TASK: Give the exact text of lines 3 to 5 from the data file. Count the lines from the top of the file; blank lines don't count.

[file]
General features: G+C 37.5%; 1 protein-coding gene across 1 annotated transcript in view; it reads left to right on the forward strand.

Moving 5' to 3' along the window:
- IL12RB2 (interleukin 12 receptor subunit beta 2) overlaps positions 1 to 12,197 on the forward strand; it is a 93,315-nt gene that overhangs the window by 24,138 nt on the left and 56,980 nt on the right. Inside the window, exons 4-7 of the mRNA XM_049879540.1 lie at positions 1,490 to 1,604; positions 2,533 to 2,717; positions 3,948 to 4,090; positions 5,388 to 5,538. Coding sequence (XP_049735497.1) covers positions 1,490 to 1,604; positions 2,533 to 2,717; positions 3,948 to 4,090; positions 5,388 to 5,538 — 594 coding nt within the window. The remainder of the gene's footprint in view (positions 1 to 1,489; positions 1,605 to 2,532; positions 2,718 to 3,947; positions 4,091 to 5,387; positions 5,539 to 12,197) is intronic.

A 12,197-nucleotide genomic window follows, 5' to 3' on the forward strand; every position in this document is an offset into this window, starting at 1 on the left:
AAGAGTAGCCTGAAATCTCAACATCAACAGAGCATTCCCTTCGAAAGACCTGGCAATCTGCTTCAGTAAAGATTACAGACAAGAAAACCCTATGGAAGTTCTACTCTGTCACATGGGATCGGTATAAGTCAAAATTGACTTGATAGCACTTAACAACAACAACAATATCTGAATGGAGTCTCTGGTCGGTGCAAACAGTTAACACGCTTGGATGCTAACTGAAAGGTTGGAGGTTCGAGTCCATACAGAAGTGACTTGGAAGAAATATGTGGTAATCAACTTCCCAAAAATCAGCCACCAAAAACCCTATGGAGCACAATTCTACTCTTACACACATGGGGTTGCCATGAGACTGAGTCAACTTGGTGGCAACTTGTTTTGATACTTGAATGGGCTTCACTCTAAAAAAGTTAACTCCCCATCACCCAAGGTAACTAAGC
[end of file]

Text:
- IL12RB2 (interleukin 12 receptor subunit beta 2) overlaps positions 1 to 12,197 on the forward strand; it is a 93,315-nt gene that overhangs the window by 24,138 nt on the left and 56,980 nt on the right. Inside the window, exons 4-7 of the mRNA XM_049879540.1 lie at positions 1,490 to 1,604; positions 2,533 to 2,717; positions 3,948 to 4,090; positions 5,388 to 5,538. Coding sequence (XP_049735497.1) covers positions 1,490 to 1,604; positions 2,533 to 2,717; positions 3,948 to 4,090; positions 5,388 to 5,538 — 594 coding nt within the window. The remainder of the gene's footprint in view (positions 1 to 1,489; positions 1,605 to 2,532; positions 2,718 to 3,947; positions 4,091 to 5,387; positions 5,539 to 12,197) is intronic.

A 12,197-nucleotide genomic window follows, 5' to 3' on the forward strand; every position in this document is an offset into this window, starting at 1 on the left:
AAGAGTAGCCTGAAATCTCAACATCAACAGAGCATTCCCTTCGAAAGACCTGGCAATCTGCTTCAGTAAAGATTACAGACAAGAAAACCCTATGGAAGTTCTACTCTGTCACATGGGATCGGTATAAGTCAAAATTGACTTGATAGCACTTAACAACAACAACAATATCTGAATGGAGTCTCTGGTCGGTGCAAACAGTTAACACGCTTGGATGCTAACTGAAAGGTTGGAGGTTCGAGTCCATACAGAAGTGACTTGGAAGAAATATGTGGTAATCAACTTCCCAAAAATCAGCCACCAAAAACCCTATGGAGCACAATTCTACTCTTACACACATGGGGTTGCCATGAGACTGAGTCAACTTGGTGGCAACTTGTTTTGATACTTGAATGGGCTTCACTCTAAAAAAGTTAACTCCCCATCACCCAAGGTAACTAAGC